Like Water for Golf
A coalition whose diversity of membership is unparalleled in San Antonio’s history has banded together to fight off a marriage of sports and suburban sprawl that threatens to contaminate the city’s main source of drinking water. Misleadingly called “PGA Village,” the 2,861-acre golf complex planned by the Professional Golf Association of America and its developer designee, the Austin-based Lumbermen’s Investment Corp., will sit atop the last remaining open acreage in the Edwards Aquifer recharge zone.
Low- and moderate-income residents from all racial backgrounds working alongside environmentalists are circulating petitions and mobilizing the citizenry to protect the community’s lifeblood, but the game is rigged. The city council and the Legislature have quietly tilted the field in favor of the PGA and Lumbermen’s Investment, allowing the developer to make the rules, assure victory, and sidestep little sandtraps like an estimated $60 million in taxes and environmental impact statements.
The PGA golf resort will be located outside the 1604 Beltway, just beyond the city limits, but within the extraterritorial jurisdiction of San Antonio. This part of the metropolitan area endures as Hill Country terrain, marked by gently rolling hills, small canyons, and dry creekbeds. The soil is rocky and covered with oak, cedar, and cactus, which might soon be sculpted into a world-class set of golf courses surrounded by shops, condominiums, and hotels. Plenty of fresh water, recycled wastewater, fertilizers, and toxic chemicals will help keep the golf course grass green and lush. The runoff could likely find its way through the karst rock beneath the soil and into the aquifer, according to three out of five hydrologists surveyed by the San Antonio Express-News.
The Edwards Aquifer supplies the majority of San Antonio’s drinking water. As the city has grown, shortages and rationing have become commonplace in the hot, dry summers. Already 80 percent of the land over the aquifer has been developed. Community activists fear that secondary growth sparked by PGA Village will further gobble up the few remaining fragments of the recharge zone.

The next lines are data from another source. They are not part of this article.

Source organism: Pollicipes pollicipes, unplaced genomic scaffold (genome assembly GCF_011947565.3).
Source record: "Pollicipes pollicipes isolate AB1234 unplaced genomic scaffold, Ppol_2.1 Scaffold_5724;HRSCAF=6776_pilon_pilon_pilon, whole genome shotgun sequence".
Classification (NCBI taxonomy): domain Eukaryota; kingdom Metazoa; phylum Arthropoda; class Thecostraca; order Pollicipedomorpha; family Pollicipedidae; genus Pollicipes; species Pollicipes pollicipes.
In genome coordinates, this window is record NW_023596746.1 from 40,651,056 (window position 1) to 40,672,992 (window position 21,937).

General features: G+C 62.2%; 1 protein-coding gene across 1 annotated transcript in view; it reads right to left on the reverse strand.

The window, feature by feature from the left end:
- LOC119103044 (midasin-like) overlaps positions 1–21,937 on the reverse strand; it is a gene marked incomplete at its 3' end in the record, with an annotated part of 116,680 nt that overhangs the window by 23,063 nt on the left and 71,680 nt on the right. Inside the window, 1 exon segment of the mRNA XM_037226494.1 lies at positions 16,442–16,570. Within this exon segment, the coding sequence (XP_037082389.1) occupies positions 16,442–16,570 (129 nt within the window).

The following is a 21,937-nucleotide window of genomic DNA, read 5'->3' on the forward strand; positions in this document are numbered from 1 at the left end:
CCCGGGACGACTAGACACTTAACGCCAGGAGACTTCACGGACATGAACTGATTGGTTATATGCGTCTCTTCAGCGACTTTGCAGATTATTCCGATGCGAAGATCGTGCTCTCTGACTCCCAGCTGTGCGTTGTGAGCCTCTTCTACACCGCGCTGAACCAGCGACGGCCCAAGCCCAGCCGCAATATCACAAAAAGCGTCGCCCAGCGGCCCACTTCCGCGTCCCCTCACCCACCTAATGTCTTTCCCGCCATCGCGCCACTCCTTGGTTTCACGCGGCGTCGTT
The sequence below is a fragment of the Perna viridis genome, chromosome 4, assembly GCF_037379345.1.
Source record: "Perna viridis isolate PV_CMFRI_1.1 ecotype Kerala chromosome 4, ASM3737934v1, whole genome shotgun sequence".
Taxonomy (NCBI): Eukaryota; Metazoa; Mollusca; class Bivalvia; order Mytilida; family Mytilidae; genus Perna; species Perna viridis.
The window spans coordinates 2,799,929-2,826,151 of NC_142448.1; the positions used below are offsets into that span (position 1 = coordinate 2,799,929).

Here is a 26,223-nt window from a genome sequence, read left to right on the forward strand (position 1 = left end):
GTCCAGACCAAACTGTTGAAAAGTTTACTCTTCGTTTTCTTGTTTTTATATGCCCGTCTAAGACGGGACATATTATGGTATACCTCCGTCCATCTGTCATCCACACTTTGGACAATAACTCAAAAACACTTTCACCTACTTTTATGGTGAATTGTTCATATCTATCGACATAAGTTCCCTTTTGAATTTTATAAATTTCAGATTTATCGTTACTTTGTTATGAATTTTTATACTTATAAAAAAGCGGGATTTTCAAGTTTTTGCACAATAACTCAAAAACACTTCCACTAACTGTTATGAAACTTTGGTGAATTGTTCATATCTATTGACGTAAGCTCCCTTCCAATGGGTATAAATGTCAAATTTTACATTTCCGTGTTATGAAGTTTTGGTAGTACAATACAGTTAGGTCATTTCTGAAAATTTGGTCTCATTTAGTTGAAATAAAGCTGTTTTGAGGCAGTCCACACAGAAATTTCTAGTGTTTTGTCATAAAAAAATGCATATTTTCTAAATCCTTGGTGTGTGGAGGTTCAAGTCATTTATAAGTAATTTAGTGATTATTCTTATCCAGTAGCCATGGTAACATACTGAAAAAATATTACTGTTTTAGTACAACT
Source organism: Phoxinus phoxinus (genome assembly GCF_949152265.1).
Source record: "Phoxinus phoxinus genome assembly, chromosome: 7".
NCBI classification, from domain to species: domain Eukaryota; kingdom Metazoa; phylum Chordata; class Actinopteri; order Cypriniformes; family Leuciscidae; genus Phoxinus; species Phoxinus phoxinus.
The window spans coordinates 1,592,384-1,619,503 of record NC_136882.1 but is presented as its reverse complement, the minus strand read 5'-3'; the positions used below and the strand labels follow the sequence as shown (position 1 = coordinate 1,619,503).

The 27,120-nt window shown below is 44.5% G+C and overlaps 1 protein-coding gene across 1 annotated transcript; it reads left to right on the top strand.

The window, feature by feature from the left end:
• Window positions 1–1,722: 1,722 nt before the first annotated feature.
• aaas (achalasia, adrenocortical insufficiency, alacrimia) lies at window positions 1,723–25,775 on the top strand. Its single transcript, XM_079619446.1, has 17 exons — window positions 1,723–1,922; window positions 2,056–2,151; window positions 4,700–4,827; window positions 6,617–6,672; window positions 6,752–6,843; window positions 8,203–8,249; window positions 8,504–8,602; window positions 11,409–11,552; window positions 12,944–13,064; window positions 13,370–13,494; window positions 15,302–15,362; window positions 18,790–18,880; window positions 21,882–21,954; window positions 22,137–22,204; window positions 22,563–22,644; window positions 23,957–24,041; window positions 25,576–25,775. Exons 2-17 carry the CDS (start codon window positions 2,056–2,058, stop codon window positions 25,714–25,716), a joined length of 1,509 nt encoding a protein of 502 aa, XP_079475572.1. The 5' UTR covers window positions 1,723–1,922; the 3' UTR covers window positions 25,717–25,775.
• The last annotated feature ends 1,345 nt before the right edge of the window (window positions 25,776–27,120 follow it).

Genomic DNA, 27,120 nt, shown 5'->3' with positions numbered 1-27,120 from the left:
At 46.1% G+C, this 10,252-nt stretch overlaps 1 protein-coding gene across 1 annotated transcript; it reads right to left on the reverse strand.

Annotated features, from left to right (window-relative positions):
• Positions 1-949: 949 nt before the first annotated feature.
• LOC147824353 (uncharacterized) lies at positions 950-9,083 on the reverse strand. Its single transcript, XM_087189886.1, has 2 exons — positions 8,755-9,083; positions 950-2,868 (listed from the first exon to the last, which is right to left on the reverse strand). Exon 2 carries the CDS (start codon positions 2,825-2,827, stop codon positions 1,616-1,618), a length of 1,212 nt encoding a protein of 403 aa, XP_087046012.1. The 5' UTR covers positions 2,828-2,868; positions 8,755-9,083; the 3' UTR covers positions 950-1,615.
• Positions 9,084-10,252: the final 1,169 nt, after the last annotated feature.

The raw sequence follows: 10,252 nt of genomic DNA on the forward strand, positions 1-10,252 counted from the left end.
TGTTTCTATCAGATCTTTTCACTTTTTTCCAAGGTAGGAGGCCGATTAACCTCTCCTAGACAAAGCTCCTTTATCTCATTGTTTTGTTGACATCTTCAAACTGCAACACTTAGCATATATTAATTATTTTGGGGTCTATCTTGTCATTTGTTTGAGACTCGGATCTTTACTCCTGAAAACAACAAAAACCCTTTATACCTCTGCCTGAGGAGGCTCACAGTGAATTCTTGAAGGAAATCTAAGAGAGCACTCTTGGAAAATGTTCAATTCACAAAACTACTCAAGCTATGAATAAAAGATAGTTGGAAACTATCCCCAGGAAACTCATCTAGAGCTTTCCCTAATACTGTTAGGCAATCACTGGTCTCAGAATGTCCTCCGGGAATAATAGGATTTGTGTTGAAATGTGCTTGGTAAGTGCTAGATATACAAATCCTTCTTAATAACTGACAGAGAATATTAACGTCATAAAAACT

Since past efforts to halt or curtail development have failed, Mayor Ed Garza, who has made inner-city growth a priority, tried to find another site for the PGA Village away from the aquifer. Garza traveled to PGA headquarters in Port St. Lucie, Florida to negotiate, but was sent home without a hint of compromise from PGA. The 86-year-old golf association hid behind Lumbermen’s Investment’s refusal to consider an alternative site. Instead, on February 5, the developer gave the city a deadline of 90 days to make a final decision.
San Antonio’s city council, long suspected of being under the control of developer patrons, is largely staying quiet, hedging with further hydrological studies and closed-door negotiations. Until recently, Bonnie Conner, representing District 8, was the only member of the city council to even publicly raise questions about the project. Another likely opponent on the council, Julian Castro, a young lawyer who represents westside District 7, had been mute because his law firm has a contract with Lumbermen’s Investment. Although Castro never handled Lumbermen’s case, he had been barred from speaking or voting on the development. In early February, in a rare act of sacrifice by a politician, Castro quit the firm and has come out in opposition to what he dubs “the golfopolis.”